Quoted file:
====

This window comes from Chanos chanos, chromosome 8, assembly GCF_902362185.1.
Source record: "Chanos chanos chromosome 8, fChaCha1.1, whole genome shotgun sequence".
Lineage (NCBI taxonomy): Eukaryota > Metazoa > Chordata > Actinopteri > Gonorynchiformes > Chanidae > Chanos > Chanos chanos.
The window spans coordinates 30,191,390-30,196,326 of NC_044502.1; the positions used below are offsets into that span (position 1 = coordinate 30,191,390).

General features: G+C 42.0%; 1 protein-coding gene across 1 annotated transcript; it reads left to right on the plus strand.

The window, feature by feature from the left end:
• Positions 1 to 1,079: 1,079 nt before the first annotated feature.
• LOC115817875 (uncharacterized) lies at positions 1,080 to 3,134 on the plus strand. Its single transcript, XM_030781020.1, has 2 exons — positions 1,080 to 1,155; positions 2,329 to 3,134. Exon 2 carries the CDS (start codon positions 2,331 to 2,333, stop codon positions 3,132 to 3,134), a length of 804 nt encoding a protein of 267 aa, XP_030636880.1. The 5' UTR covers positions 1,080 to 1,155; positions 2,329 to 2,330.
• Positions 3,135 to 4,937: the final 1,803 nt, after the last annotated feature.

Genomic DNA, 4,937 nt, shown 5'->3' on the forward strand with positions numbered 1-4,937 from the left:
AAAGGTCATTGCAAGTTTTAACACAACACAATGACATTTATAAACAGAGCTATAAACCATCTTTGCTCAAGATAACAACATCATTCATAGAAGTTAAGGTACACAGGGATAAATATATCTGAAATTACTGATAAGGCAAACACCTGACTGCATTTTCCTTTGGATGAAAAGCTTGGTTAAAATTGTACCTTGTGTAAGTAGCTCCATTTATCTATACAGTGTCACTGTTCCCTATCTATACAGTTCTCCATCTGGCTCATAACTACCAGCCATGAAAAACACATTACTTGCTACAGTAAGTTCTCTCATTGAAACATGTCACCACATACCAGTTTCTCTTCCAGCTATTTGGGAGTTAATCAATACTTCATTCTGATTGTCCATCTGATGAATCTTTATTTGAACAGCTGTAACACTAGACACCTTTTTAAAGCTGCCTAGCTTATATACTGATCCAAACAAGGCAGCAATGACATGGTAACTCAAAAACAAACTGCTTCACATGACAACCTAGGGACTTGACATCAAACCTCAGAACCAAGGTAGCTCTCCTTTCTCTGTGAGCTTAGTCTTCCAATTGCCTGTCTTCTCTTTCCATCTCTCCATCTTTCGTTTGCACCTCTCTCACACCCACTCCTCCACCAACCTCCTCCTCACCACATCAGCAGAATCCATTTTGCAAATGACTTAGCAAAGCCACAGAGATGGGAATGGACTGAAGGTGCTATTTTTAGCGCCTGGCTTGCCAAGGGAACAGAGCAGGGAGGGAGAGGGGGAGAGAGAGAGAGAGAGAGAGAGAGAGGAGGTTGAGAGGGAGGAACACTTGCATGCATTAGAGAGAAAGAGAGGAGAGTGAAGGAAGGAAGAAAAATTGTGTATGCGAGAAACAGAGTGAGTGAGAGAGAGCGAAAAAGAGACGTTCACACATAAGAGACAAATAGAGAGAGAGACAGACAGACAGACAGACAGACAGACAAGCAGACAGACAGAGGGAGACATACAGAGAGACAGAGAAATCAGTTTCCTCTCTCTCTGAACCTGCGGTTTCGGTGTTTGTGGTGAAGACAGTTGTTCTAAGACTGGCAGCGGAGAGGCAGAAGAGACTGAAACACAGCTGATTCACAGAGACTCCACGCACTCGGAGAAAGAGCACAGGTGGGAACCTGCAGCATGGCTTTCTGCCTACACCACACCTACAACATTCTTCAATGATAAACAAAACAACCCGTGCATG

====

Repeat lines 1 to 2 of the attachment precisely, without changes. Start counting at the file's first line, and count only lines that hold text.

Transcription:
This window comes from Chanos chanos, chromosome 8, assembly GCF_902362185.1.
Source record: "Chanos chanos chromosome 8, fChaCha1.1, whole genome shotgun sequence".